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Why Hanukkah? (part 2 of 4)

Post Title: A Few Overcame the Many

In reality, what seemed a clash of cultures was a battle for allegiance. To the Greek mind, the problem was not so much the God of the Jews; it was His exclusivity. Hear, O Israel: The LORD our God, the LORD is one. You shall love the LORD your God with all your heart and with all your soul and with all your might. - Deut 6:4

During these trying times, the faithful remnant of Jews refused to worship any other God. Furious, Antiochus, in collusion with corrupt religious leaders, issued an edict banning all sacrifices at the temple. His wide-ranging decree also banned circumcision and teaching the Hebrew Scriptures. Judaism was on the verge of extinction.

On the one hand, the forces of Hellenism were seducing the young people. On the other hand, it was forcing itself as a way of life on the people of Israel.

The King's henchmen went throughout the country, compelling people to offer sacrifices to Zeus and eat unclean food. They found and burned Torah scrolls, and if anyone resisted, they were executed. These were days of indescribable darkness.

Then, the final outrage occurred. Antiochus looted the ark of the covenant and other sacred items and placed a statue of the Greek god Zeus in the Holy of Holies. But, abolishing temple sacrifices was not enough; he also established an altar for sacrificing to the Greek gods. And on the holy Jewish altar, he now sacrificed swine. All seemed lost.

But as so often happens in history, amidst times of great evil, great grace abounds. We have seen it in our own times in places like Russia and China. In the midst of darkness, the light shines bright; out of despair arises faith and faithfulness.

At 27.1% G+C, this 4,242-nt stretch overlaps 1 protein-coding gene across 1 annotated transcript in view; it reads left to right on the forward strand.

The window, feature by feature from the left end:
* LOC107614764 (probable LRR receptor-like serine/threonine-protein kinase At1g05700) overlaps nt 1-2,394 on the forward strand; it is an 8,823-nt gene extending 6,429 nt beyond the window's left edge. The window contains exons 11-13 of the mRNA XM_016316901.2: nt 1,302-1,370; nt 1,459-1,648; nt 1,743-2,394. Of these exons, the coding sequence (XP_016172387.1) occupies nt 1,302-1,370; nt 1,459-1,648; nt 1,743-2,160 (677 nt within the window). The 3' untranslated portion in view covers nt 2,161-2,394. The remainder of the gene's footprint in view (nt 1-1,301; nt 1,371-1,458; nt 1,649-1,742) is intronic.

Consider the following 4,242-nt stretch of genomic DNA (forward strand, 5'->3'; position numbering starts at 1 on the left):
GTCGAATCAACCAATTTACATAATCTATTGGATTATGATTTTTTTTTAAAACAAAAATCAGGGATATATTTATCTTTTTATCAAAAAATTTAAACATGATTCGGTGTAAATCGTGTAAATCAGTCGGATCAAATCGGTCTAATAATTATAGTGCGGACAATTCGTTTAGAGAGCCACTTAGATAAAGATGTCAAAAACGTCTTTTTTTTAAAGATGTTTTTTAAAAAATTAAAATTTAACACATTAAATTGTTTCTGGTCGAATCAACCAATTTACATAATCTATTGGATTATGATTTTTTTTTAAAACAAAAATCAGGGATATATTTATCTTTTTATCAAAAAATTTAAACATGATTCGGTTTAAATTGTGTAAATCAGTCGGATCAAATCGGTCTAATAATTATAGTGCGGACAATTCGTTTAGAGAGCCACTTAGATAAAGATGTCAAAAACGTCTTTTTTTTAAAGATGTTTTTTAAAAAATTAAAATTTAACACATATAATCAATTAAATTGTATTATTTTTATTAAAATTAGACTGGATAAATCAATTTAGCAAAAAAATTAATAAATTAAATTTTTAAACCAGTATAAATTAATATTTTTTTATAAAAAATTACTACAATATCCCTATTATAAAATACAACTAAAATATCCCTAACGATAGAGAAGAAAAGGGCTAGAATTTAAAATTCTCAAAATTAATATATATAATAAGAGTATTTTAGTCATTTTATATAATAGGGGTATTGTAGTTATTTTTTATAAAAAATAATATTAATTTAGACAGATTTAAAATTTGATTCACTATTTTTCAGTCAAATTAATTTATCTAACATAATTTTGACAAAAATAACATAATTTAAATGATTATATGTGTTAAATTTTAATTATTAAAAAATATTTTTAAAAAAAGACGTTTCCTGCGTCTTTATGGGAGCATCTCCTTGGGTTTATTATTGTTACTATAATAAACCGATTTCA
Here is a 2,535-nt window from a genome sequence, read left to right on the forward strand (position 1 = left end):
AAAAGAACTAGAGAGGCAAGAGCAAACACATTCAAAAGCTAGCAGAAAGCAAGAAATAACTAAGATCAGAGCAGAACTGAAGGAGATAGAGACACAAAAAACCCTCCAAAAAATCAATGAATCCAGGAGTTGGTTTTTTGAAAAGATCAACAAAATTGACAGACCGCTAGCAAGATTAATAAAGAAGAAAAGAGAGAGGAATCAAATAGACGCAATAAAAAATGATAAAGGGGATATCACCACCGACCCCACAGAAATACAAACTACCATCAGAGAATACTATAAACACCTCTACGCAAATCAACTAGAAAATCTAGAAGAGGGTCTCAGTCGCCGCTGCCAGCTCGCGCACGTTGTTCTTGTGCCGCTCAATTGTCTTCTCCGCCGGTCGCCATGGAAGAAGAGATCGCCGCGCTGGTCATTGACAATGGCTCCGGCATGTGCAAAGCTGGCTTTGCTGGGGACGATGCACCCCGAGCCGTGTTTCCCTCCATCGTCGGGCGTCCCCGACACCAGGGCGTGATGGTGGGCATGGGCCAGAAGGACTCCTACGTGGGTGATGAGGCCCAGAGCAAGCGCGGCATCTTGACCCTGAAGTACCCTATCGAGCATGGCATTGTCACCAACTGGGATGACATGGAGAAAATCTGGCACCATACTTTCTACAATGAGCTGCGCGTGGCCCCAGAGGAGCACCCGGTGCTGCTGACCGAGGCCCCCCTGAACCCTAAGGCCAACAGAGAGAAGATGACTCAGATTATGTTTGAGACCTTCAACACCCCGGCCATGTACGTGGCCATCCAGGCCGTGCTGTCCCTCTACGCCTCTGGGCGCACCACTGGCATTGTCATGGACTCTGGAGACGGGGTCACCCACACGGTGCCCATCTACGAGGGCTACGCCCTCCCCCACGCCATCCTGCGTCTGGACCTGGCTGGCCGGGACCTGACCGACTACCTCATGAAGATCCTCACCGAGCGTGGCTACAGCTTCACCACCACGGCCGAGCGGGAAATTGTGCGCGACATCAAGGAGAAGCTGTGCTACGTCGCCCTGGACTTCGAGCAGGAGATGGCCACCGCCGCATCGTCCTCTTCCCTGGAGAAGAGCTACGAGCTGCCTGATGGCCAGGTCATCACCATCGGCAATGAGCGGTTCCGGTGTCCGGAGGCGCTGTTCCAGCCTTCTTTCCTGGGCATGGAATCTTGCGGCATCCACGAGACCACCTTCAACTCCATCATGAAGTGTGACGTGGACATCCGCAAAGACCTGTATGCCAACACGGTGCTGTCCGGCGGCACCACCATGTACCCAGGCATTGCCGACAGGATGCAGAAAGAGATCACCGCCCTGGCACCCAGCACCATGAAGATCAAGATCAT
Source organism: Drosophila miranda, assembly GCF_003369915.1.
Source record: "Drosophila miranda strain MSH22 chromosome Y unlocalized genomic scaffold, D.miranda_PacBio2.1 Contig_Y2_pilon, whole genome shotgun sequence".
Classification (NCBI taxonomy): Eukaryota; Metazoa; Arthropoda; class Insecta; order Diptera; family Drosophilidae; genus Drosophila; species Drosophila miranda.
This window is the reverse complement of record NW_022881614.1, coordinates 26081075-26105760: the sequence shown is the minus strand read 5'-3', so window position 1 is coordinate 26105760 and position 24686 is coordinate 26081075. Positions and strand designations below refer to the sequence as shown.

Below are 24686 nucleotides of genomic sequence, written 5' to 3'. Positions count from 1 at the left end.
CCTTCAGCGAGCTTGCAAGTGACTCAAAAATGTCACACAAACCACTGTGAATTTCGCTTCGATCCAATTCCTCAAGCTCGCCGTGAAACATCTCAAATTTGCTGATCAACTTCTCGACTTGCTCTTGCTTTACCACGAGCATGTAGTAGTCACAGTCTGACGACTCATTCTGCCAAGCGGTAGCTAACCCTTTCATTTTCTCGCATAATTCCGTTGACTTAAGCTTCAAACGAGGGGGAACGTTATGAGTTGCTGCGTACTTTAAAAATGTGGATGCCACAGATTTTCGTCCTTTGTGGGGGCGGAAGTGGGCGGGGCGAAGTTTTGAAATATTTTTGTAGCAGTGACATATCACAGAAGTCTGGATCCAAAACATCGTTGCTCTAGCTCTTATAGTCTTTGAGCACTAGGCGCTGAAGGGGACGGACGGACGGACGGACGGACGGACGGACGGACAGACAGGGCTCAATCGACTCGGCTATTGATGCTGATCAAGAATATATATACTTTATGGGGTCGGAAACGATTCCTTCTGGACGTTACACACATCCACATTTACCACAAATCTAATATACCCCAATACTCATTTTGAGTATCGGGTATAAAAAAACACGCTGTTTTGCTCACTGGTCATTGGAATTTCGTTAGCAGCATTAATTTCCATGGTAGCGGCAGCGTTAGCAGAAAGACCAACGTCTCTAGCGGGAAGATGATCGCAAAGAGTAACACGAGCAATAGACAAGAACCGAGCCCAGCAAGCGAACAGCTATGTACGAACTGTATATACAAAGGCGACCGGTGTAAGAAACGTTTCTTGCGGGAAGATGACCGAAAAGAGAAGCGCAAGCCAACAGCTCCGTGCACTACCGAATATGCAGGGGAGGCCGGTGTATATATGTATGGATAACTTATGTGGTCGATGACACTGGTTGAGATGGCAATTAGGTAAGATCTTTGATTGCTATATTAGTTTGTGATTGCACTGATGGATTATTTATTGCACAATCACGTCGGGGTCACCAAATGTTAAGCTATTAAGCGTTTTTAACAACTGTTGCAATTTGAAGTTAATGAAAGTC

What follows comes from the account given in the books of 1 and 2 Maccabees (part of the Apocrypha), written about 100 years before Jesus. It is a fascinating account of what transpired.

The High Priest Menelaus, under orders from Antiochus, sent men into the countryside to make Jewish men sacrifice to Zeus and eat pork as a sign of fidelity to the king. In a town near Jerusalem called Modein lived a priest named Mattathias who was grieved by what was happening around him. He had five sons; his oldest was known as Judah Maccabee.

The king’s men, who were enforcing apostasy, came to the town of Modein to see to it that the sacrifices were made. The chief officer spoke to Mattathias and his sons, "You are a leader here, a man of influence in this town, so be the first to come forward and carry out the king’s order. All the nations have done so, as well as the leading men in Judea and the people in Jerusalem. Then you and your sons will be enrolled among the king’s friends. You will all receive high honors, rich rewards of silver and gold, and many further benefits."

Suddenly, events take a dramatic turn. Mattathias, though elderly, answers in a ringing voice, Though all the nations that are under the king's dominion obey him, and fall away, and everyone from the religion of their fathers gives consent to his commandments—yet will I and my sons and my brethren walk in the covenant of our fathers. God forbid that we should forsake the law and the ordinances. We will not hearken to the king's words, to go from our religion, either on the right hand or the left. (1 Maccabees 2:19-22)

As soon as he finished speaking, a Jewish townsman stepped forward in full view of the people and offered the pagan sacrifice. Mattathias was so stirred with passion and indignation he rushed forward and slaughtered the traitor on that same altar. He then turned and struck down the king's official. After pulling down the pagan altar, he said, "Every one of you who is zealous for Torah and strives to maintain the covenant, follow me!"

And so began what came to be known as the Maccabean revolt. A small handful of peasants, in their fervency for God, decided to take on the ruling power of the day.